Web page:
Ill Liberal Arts

Rafia Zakaria in The Baffler:

IN SEPTEMBER, THE ADMINISTRATION of Marian University, a small liberal arts school in Indianapolis, Indiana, put a proposal before its Academic Policies Committee. The administration stated that it wanted to eliminate the political science department and terminate the college’s only tenured faculty member in that department. “I had no idea this was coming, I was completely blindsided,” Dr. Johnny Goldfinger, the professor in question, told Inside Higher Ed. Earlier in the year, the department’s other tenured professor, Dr. Pierre Atlas, had resigned from the department when his request for a sabbatical was denied. Atlas’s subsequent requests for unpaid research leave were also denied. In Goldfinger’s case, the Faculty Assembly voted overwhelmingly against the proposal in November. The administration, however, was not interested in heeding faculty opinion. Nor were they swayed by the letter that the American Political Science Association wrote to them. Goldfinger, who has decades of teaching experience and a PhD from Duke University, saw his job eliminated last week by the college’s board of trustees. All departments other than political science were left intact.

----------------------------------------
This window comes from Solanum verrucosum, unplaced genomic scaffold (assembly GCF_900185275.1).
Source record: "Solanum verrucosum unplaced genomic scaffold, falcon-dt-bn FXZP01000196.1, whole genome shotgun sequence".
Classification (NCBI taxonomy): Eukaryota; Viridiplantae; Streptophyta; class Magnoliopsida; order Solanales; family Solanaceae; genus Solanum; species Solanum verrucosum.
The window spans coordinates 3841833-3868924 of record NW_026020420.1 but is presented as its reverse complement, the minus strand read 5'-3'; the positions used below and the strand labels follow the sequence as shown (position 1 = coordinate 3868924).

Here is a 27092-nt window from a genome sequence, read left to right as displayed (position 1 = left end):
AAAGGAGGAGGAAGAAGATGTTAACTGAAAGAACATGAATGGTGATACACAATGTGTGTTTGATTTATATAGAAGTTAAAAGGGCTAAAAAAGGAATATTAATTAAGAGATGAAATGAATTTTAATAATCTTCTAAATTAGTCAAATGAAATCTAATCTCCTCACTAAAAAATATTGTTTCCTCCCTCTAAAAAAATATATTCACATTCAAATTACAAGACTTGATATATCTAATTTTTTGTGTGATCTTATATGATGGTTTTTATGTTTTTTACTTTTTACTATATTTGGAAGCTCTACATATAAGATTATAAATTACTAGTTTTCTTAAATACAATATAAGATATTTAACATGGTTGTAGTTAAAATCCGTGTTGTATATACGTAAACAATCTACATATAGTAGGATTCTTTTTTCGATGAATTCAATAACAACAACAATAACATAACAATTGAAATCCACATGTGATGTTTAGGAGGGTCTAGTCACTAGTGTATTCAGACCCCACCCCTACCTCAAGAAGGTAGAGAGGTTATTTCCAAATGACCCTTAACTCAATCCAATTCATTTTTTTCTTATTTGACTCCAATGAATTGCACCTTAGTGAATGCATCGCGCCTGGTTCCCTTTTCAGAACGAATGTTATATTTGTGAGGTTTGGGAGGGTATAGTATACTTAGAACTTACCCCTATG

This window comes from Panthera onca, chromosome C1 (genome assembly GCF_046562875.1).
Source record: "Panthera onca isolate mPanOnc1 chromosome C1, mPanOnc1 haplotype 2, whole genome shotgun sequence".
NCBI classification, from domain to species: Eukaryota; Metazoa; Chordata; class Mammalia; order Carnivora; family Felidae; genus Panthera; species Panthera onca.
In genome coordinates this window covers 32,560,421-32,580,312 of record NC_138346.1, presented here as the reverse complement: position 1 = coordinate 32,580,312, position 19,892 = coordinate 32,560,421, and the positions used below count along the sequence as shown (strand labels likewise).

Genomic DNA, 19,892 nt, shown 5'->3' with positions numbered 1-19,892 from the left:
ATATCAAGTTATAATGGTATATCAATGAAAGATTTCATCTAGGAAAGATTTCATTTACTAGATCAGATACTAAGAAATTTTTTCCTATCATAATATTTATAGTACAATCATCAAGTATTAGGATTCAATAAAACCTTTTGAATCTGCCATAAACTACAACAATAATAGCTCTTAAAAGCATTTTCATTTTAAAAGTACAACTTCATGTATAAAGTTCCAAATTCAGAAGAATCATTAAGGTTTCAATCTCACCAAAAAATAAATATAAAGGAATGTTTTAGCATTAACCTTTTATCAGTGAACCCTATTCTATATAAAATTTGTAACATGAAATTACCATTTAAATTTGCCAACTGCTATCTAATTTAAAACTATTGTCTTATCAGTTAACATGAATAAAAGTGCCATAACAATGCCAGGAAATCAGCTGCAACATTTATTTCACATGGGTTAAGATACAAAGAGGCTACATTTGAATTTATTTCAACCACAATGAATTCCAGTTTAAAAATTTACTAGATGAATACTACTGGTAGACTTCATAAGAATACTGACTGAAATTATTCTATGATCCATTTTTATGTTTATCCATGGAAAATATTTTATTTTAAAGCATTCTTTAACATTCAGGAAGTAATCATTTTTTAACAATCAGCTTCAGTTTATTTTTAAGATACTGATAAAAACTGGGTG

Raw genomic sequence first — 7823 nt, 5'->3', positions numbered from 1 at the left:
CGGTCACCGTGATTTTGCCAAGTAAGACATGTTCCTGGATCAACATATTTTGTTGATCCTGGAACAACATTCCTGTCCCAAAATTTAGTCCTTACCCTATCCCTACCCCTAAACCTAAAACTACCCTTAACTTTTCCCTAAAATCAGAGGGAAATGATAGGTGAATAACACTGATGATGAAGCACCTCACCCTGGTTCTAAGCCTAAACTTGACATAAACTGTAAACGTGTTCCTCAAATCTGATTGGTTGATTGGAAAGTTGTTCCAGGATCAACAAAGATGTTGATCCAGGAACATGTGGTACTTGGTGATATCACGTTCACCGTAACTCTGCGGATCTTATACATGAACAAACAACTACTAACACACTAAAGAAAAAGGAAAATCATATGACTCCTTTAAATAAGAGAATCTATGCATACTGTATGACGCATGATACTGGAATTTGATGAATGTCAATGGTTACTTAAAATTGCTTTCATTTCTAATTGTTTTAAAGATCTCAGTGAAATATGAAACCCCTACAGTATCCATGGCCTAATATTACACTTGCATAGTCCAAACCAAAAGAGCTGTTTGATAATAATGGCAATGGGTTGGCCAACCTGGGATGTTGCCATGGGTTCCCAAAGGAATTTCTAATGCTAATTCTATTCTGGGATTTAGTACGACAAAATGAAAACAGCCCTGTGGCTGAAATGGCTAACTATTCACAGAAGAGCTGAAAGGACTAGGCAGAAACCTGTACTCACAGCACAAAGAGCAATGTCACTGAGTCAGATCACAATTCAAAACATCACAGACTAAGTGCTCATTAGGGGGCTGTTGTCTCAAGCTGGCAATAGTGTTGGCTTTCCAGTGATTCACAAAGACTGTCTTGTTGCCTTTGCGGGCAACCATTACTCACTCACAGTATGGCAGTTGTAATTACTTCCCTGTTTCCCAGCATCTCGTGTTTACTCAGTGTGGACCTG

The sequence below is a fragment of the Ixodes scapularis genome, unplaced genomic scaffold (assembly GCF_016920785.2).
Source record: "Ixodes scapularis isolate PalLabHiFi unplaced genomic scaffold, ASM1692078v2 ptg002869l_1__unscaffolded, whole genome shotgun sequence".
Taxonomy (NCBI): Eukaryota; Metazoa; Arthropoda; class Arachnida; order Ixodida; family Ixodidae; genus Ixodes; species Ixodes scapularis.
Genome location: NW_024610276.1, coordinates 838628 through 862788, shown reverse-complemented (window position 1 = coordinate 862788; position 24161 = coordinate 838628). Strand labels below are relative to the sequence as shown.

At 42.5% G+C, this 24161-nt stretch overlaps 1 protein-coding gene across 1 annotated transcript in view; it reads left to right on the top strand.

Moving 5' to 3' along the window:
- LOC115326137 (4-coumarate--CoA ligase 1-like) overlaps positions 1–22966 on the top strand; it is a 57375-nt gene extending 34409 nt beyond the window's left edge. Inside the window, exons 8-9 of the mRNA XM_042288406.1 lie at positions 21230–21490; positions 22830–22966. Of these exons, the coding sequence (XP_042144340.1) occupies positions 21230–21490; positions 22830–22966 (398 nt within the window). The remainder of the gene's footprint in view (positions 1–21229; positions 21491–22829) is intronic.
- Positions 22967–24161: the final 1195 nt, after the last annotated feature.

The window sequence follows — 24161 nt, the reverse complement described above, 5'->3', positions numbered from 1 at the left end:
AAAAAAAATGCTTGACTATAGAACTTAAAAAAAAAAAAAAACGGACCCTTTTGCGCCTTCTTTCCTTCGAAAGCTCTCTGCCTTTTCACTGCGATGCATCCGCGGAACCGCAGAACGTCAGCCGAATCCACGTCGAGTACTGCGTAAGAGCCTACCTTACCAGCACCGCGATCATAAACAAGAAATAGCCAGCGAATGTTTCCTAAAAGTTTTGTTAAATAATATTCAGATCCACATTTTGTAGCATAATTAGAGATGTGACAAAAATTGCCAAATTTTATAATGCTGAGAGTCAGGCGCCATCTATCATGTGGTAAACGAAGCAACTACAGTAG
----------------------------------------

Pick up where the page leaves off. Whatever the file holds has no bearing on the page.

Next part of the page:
This is not the story of one department at one college. An hour’s drive to the northwest of Marian, at Purdue University, it is the English department that faced threats. Citing budgetary concerns, the board of trustees halted the acceptance of any new students and proposed cuts to non-tenured faculty. This includes the Master of Fine Arts program in creative writing, which until recently included the trailblazing Haitian American author Roxane Gay. Other departments at other universities and colleges around the country are facing similar cuts.

…There are innumerable ways in which universities and colleges can create programs that combine liberal arts instruction with other degrees so that students can get the best of both worlds. Chopping off liberal arts education is shortsighted and dangerous and not unlike trying to cure a sprain with a total amputation. It only makes sense if the actual purpose of slicing off departments and professors is part of a larger political project that has nothing at all to do with providing the best education.

More here.